It's sort of a given that more businesses are studying ways to take their Salesforce.com deployments mobile in order to drive even higher levels of customer intimacy. But an application designed by cloud solutions integrator Ionia takes that idea to a whole new place, in this case to connected freezers.
The solution, which was recognized with a last fall (the thumbnail photo for this blog post was taken at that event), works with freezers used by New England BioLabs to store and distribute sensitive enzymes and compounds used for DNA testing and research.
Its purpose is simple: to track what's being used by scientists, so that the company can ensure that supplies are replenished in a timely fashion.
The freezer connects what's being used with specific people, for expense tracking or records that might be required for university grants. Each one is outfitted with a tablet computer: when someone needs a substance, he or she punches in a code, and scans in the enzyme being used. New England Biolabs can monitor the contents of freezers, plus whether or not they are locked or unlocked, and keep tabs on the temperature within -- alerting someone if the door is left open accidentally. The company apparently got the idea after hearing about an application for a connected vending machine.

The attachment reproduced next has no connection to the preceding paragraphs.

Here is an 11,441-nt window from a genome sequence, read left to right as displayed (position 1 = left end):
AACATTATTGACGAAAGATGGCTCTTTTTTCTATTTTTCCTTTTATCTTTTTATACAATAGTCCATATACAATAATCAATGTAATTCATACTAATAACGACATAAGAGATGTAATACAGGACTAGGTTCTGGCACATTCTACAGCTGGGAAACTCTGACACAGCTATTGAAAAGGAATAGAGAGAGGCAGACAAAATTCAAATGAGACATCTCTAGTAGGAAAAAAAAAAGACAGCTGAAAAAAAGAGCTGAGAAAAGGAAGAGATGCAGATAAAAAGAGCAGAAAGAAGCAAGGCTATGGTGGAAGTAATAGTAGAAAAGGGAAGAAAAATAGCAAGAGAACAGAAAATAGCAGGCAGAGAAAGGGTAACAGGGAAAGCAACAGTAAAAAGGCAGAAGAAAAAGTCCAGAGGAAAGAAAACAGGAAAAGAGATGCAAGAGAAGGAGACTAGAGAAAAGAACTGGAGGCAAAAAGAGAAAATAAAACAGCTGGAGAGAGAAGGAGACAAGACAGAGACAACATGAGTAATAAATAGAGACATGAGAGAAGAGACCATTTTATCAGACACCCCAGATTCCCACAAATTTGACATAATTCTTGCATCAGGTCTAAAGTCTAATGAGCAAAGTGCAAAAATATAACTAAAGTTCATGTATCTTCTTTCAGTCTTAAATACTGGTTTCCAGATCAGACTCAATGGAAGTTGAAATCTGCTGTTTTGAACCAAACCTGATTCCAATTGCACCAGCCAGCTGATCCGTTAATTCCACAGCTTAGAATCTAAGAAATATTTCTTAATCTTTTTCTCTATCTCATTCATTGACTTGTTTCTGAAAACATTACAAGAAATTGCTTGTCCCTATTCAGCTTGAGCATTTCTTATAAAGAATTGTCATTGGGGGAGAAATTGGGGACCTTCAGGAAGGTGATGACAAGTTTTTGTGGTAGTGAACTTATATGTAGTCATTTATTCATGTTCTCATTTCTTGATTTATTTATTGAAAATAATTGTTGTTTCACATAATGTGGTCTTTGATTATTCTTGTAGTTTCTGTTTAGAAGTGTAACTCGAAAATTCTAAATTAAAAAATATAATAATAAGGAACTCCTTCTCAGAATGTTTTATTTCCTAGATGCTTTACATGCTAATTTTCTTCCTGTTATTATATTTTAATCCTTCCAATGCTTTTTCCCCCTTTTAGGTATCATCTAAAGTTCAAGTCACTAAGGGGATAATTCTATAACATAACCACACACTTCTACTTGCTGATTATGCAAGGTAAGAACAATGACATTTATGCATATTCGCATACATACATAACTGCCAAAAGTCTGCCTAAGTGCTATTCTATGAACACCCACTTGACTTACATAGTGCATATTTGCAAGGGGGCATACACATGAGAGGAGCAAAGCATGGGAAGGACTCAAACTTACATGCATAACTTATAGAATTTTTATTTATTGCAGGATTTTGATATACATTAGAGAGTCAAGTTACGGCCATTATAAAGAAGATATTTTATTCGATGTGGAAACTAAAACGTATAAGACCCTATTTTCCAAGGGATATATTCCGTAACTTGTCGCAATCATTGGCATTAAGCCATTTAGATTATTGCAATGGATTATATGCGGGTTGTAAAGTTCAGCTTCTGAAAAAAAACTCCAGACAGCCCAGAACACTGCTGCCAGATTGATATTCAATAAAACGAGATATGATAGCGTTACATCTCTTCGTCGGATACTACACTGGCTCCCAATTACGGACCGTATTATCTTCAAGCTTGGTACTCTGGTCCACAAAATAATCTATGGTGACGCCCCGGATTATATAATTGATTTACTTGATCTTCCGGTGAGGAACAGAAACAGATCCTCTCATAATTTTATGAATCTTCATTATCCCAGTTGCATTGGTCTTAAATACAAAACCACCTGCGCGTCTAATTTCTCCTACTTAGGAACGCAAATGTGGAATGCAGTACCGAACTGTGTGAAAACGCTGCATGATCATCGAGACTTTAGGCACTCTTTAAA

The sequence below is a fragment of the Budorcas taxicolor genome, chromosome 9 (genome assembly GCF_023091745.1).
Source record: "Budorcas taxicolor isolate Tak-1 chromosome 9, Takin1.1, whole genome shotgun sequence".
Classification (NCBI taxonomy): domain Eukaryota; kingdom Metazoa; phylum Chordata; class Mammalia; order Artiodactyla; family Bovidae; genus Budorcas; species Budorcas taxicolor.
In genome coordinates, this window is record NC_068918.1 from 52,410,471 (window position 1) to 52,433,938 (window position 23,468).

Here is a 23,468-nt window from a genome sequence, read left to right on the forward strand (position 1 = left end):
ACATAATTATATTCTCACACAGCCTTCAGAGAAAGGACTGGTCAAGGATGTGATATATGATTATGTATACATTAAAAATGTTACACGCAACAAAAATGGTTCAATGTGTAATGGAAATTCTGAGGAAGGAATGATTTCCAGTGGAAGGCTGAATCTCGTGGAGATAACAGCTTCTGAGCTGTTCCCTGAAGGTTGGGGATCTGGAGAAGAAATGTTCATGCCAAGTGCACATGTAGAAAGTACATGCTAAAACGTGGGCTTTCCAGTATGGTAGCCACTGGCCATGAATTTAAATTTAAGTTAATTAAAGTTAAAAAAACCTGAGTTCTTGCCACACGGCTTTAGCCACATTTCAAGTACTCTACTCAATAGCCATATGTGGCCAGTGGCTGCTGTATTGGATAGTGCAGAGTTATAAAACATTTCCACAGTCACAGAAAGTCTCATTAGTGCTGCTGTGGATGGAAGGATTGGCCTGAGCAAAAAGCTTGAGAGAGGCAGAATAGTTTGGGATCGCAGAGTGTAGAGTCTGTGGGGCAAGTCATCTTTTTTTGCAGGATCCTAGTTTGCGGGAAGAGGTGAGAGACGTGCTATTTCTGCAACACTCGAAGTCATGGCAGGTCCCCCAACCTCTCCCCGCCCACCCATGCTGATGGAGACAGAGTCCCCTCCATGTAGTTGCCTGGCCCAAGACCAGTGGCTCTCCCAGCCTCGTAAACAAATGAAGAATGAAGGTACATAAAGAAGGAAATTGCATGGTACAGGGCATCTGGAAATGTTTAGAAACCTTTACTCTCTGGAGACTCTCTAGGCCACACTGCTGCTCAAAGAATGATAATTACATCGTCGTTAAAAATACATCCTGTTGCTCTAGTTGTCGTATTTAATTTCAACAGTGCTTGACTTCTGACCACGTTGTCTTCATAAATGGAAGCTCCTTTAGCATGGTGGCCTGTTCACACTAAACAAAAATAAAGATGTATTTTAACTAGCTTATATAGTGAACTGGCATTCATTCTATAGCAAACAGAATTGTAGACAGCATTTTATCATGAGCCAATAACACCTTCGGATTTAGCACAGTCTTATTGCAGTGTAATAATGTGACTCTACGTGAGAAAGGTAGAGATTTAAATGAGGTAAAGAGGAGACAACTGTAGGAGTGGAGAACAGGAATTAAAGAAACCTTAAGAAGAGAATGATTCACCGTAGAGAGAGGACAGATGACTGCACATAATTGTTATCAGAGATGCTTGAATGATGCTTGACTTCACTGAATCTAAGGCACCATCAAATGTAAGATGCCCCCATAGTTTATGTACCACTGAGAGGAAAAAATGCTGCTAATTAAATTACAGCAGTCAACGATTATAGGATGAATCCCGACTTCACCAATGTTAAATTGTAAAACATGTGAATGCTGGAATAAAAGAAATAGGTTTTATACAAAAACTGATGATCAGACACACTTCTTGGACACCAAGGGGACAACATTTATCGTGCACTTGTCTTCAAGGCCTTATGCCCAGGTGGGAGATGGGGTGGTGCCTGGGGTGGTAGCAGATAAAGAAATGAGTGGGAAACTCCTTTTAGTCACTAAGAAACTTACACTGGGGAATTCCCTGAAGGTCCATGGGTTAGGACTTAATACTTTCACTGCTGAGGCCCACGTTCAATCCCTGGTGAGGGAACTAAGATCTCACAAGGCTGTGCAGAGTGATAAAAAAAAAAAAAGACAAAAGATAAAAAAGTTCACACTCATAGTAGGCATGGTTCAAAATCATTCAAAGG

The video below details the application:
To create the application, Ionia connected the tablet and the Salesforce application using the Heroku cloud development platform, said Amy Wendel, operations manager for the Boston-based integrator.
Ionia is a Platinum level business partner for Heroku, which it uses for mobile development; that's a title held globally by just four cloud integrators. It is a Silver-level Salesforce partner, and is a top-rated AppExchange partner for its work in health care, life sciences and manufacturing.
Ionia has delivered more than 300 solutions over the past eight years after starting life doing Microsoft development, Wendel said. Those projects have included cloud-connected kiosks, cloud connected medical devices, secure physician/patient portals and a slew of mobile applications.